The debate took the form of presentations made by four people Dion Brandt, Joshua Rasera, Colin Morrish and Sue Struthers outlining how mining would affect these two areas either positively or negatively followed by a discussion. The presentations were kicked off by Dion Brandt.
Dion said putting aside the legal status there were opportunities extract elements and minerals from the moon. Chemical separation has occurred and in its early life volcanism. Since then, meteorite impacts have caused local melting and mineral separation. Mineral processing would be using dry methods. Dion is for mining here.
Antarctica presently mining band. In the future more economic methods might make this possible if allowed. One major issue with ice both on the land mass and as icebergs. Mineralisation does exist and might well be minable. Dion is against mining here.
Joshua looked at the extraction and utilisation of resources on the moon. Joshua showed that the wide range of elements on the moon including water. These resources could be used on the moon, in space or brought back to Earth. Resources form the moon and a base there would drastically reduce costs of space exploration. Today there is extensive private investment in space travel with the aim to develop the resources of space. Joshua is for mining here.
Mining on the moon then becomes the issue. Key points include the state of the regolith, the lunar environment and the low gravity affecting how forces are applied. As a spin-off the new methods designed on the moon could be applied to the earth – water risk areas.
Colin outlined mining in arctic conditions and the history of treaties applied to Antarctica that will be reviewed in 2048. Colin showed there are extensive mineralisation is known to exist. Colin believes mining here is possible.
Operating a mine needs to consider the environmental issues. Ice is an issue, but global warming might help. All complications and emergencies can be covered by mining companies. Climatic conditions can be overcome. Monitoring of the environment, planning for mitigations and auditing would be covered by the operators who would have bare extensive costs. Colin is for mining here.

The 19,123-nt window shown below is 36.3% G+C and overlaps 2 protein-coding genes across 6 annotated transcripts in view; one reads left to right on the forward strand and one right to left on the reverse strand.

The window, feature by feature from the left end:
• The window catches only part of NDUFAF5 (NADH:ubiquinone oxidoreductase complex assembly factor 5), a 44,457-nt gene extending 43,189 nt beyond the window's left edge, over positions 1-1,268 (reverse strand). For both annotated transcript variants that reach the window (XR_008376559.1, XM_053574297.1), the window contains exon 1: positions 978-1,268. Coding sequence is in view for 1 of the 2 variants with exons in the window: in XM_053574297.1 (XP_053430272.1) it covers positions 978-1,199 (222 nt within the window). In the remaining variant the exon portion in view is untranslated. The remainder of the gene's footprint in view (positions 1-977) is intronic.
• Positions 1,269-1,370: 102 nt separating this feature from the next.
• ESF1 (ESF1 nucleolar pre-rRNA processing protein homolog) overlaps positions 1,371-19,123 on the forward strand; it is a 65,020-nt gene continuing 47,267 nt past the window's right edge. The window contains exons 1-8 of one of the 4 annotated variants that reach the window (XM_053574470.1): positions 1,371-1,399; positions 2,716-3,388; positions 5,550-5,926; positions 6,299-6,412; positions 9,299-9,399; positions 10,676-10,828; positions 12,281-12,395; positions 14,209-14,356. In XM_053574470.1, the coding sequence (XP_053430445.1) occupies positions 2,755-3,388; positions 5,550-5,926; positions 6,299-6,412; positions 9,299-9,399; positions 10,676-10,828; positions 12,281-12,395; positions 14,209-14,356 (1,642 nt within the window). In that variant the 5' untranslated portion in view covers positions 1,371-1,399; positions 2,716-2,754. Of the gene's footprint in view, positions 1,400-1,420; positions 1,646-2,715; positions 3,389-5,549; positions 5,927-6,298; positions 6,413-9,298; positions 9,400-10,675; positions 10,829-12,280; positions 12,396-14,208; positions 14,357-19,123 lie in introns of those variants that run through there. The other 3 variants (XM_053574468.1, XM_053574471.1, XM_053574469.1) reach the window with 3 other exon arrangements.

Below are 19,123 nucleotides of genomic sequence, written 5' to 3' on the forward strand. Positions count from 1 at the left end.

Sue started by commenting on the environment in Antarctica. Too little understood about all aspects of this ecosystems but with the best will in the world and all the regulations in place there is no way this will be a risk-free activity. New species are identified each year, so how can you have full know Lage of the baseline. is totally against mining in Antarctica. Sue
With regards to the moon, Sue commented on Legal issues related to ownership and the involvement of private companies. What controls would be in place. Sue is against mining here.
The Discussion broke down into two areas.
Most of the comments were on Antarctica can be summarised as follows. There is too much at stake to start mining here. We have extensive under developed resources and there is a push towards accountability in the mining industry, the use of recycled materials and low-grade dumps is being developed. Therefore why go here?
Colin’s comment on global warming razed a few eyebrows and produced the comment that if global warming reached a point where it would assist mining on Antarctica then we would have more problems than mining.
Similarly, for the moon. Is there a need to develop the moon? The moon should only mined for making progress into space and this was questioned. When would we be able to develop travel to other planets?
At the end of the discussion a vote was taken and not counting the Chairman the result was as follows;
Antarctica For 1 Against 15
Moon For 8 Against 8
Dion Brandt – Senior Associate and Geologist at Behre Dolbear International. Research areas include Meteorite Impact Studies and Fluvial Systems
Joshua Rasera – Mechanical Engineer 3rd Year Ph.D. Student Imperial College
Colin Morrish – Mining Engineer Consultant specialising in Occupational Health and safety, Mining Methods, Rock Mechanics specialist. Formerly Mines Inspector employed by the province of Saskatchewan in Canada for 18 years.
Sue Struthers – MinSouth Past President and Chartered Environmentalist
By way of some background to mining on the moon, see the video of Joshua’s Young People’s Lecture Competition (YPLC) presentation on this topic on the MinSouth website. Mr. Rasera also presented to the NXGEN Resources Student Conference last November. A copy of this presentation is available on YouTube: NXGEN Resources 2020 YPLC Presentation.